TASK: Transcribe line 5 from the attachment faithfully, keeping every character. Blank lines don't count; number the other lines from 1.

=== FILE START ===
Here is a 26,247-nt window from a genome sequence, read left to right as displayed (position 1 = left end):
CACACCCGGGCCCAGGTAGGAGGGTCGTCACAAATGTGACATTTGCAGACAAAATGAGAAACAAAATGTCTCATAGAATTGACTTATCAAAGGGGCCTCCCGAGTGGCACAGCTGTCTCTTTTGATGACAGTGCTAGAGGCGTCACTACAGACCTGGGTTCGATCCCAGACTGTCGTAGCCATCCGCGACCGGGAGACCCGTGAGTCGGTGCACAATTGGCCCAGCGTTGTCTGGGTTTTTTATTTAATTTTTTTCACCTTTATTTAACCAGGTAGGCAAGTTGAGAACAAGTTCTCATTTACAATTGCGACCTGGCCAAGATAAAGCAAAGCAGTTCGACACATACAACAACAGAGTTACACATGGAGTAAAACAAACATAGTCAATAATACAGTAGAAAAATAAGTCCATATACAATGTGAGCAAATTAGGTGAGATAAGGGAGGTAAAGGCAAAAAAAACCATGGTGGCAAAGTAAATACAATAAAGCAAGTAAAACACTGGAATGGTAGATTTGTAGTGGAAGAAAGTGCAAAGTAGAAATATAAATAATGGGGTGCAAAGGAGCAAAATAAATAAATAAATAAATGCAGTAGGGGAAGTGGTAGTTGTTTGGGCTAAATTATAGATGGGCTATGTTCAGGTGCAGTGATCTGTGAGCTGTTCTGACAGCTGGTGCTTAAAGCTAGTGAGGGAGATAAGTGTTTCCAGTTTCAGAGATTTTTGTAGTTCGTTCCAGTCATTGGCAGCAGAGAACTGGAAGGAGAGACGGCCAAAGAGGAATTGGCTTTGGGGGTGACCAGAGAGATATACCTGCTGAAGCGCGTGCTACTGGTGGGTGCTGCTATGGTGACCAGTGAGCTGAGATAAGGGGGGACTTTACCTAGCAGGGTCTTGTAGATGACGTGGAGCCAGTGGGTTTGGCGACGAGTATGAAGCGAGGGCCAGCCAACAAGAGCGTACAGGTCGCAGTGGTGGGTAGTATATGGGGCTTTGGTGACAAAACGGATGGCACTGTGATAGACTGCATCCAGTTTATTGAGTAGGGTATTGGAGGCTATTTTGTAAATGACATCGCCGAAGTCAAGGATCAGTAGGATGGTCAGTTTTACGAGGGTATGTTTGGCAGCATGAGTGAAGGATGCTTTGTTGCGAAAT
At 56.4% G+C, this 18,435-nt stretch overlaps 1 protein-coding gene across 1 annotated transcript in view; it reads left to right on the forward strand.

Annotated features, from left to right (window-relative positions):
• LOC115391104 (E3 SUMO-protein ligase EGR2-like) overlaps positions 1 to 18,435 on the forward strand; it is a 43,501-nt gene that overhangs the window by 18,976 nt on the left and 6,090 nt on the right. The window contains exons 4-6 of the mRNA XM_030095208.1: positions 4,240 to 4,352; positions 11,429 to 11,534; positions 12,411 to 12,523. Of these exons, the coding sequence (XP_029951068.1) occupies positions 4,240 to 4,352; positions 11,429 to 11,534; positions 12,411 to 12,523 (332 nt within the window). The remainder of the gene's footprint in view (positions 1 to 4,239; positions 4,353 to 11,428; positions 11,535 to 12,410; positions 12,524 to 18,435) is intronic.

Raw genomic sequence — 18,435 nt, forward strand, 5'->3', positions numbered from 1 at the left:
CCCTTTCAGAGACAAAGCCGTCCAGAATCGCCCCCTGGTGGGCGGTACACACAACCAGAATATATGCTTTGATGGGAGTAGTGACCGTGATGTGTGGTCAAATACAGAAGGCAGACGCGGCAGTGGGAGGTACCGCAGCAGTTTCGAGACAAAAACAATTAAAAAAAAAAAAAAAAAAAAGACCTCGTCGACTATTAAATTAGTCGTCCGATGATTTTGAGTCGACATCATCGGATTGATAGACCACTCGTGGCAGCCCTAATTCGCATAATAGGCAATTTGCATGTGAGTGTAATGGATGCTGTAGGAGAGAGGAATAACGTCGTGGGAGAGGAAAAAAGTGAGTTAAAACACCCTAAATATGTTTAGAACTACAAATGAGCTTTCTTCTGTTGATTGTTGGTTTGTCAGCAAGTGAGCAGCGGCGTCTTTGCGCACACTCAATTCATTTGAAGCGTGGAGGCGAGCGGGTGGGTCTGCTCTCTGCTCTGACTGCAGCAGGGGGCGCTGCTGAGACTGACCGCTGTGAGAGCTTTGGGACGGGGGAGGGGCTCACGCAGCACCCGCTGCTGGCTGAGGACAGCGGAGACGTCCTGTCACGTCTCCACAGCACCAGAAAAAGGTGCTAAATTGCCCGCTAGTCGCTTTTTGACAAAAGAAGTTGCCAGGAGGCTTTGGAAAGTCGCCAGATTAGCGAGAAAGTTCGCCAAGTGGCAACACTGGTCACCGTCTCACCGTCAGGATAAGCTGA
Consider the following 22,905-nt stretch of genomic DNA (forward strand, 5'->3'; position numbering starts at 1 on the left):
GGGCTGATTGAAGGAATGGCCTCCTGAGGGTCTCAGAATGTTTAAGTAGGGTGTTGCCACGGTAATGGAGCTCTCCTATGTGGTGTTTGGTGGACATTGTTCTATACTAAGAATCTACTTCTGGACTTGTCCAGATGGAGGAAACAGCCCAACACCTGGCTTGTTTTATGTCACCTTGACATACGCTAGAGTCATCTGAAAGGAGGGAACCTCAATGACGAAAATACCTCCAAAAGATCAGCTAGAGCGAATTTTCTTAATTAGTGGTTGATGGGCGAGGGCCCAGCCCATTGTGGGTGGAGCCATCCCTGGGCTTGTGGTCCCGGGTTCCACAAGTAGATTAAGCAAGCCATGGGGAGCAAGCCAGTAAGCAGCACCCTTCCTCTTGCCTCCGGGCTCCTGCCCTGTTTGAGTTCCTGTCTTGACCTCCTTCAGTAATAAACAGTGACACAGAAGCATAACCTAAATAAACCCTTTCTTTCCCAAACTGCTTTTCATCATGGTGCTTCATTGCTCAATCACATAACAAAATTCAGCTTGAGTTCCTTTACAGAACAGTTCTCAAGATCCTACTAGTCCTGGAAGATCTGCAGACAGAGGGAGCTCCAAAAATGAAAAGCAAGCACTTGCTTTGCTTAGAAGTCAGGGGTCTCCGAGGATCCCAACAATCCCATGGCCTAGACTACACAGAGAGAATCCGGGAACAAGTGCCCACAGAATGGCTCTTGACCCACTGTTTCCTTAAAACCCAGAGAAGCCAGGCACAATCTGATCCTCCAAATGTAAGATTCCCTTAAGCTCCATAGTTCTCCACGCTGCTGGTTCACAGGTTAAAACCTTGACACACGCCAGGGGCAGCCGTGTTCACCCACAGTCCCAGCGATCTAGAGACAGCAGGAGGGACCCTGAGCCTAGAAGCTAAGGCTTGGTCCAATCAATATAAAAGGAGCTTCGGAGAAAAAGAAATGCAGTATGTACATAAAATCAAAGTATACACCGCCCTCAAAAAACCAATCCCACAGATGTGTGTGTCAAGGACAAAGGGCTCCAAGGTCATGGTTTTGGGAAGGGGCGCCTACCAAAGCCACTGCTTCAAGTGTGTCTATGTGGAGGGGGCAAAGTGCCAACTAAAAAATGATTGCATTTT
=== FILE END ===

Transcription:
• LOC115391104 (E3 SUMO-protein ligase EGR2-like) overlaps positions 1 to 18,435 on the forward strand; it is a 43,501-nt gene that overhangs the window by 18,976 nt on the left and 6,090 nt on the right. The window contains exons 4-6 of the mRNA XM_030095208.1: positions 4,240 to 4,352; positions 11,429 to 11,534; positions 12,411 to 12,523. Of these exons, the coding sequence (XP_029951068.1) occupies positions 4,240 to 4,352; positions 11,429 to 11,534; positions 12,411 to 12,523 (332 nt within the window). The remainder of the gene's footprint in view (positions 1 to 4,239; positions 4,353 to 11,428; positions 11,535 to 12,410; positions 12,524 to 18,435) is intronic.